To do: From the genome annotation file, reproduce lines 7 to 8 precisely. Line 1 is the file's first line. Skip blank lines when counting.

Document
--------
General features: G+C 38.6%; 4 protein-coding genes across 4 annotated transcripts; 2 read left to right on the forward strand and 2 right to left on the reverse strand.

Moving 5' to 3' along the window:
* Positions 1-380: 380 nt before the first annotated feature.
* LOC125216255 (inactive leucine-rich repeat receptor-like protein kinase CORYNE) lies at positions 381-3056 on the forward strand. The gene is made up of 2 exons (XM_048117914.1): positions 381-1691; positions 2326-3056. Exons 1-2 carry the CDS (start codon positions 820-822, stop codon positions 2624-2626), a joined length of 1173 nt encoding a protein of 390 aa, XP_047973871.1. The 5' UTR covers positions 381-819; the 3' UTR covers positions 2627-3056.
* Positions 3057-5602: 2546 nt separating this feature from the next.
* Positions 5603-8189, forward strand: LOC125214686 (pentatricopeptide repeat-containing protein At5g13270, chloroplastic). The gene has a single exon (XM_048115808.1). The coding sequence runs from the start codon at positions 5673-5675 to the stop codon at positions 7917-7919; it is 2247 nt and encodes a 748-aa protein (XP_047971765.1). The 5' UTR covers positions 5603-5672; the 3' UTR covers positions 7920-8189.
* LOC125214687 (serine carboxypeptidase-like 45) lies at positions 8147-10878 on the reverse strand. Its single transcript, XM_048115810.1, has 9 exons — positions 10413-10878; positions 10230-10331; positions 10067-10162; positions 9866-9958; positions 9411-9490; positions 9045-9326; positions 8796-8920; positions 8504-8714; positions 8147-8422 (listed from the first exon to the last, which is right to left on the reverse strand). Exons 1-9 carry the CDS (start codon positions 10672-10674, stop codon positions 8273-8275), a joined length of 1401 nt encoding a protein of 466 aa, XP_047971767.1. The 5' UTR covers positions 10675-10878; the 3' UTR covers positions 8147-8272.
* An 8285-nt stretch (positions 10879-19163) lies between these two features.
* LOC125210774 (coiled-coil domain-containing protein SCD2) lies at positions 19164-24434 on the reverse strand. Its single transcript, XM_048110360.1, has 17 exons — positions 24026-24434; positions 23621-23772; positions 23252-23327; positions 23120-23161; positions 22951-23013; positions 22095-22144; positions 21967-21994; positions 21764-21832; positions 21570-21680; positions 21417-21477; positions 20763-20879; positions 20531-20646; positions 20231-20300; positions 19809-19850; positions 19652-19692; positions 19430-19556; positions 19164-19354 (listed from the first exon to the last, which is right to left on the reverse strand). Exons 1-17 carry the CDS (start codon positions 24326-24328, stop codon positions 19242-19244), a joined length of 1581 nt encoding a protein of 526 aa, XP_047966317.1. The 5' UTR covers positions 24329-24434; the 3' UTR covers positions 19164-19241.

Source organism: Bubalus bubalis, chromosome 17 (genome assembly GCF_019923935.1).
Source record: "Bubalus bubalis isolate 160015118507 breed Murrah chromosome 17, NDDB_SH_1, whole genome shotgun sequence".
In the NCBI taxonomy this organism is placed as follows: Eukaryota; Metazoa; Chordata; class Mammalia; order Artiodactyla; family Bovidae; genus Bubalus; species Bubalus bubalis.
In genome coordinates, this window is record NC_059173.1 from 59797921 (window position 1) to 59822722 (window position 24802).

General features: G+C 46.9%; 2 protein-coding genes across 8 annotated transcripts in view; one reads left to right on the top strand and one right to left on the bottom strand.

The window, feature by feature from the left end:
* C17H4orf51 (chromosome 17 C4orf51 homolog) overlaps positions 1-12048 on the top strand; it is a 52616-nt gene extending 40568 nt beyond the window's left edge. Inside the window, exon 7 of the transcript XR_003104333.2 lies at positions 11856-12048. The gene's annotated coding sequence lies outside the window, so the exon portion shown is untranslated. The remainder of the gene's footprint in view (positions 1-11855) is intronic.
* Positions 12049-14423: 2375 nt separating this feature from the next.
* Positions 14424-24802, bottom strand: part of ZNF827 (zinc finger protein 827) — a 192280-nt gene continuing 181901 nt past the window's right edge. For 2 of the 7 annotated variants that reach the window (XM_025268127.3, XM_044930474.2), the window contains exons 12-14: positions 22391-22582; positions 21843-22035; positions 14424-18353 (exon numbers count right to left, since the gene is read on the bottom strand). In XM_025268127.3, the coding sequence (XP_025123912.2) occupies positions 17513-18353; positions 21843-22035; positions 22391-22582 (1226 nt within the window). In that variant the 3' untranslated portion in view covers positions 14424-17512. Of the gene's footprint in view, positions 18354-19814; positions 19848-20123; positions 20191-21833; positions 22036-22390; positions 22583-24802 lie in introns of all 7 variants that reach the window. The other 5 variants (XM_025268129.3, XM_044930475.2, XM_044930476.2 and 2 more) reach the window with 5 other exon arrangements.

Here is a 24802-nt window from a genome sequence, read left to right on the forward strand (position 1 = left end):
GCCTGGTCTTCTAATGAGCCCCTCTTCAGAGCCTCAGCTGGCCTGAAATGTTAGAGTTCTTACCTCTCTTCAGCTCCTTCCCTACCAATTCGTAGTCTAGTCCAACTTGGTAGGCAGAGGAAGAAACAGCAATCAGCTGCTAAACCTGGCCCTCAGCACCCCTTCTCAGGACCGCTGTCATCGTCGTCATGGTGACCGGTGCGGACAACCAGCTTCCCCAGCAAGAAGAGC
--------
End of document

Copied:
* LOC125214687 (serine carboxypeptidase-like 45) lies at positions 8147-10878 on the reverse strand. Its single transcript, XM_048115810.1, has 9 exons — positions 10413-10878; positions 10230-10331; positions 10067-10162; positions 9866-9958; positions 9411-9490; positions 9045-9326; positions 8796-8920; positions 8504-8714; positions 8147-8422 (listed from the first exon to the last, which is right to left on the reverse strand). Exons 1-9 carry the CDS (start codon positions 10672-10674, stop codon positions 8273-8275), a joined length of 1401 nt encoding a protein of 466 aa, XP_047971767.1. The 5' UTR covers positions 10675-10878; the 3' UTR covers positions 8147-8272.
* An 8285-nt stretch (positions 10879-19163) lies between these two features.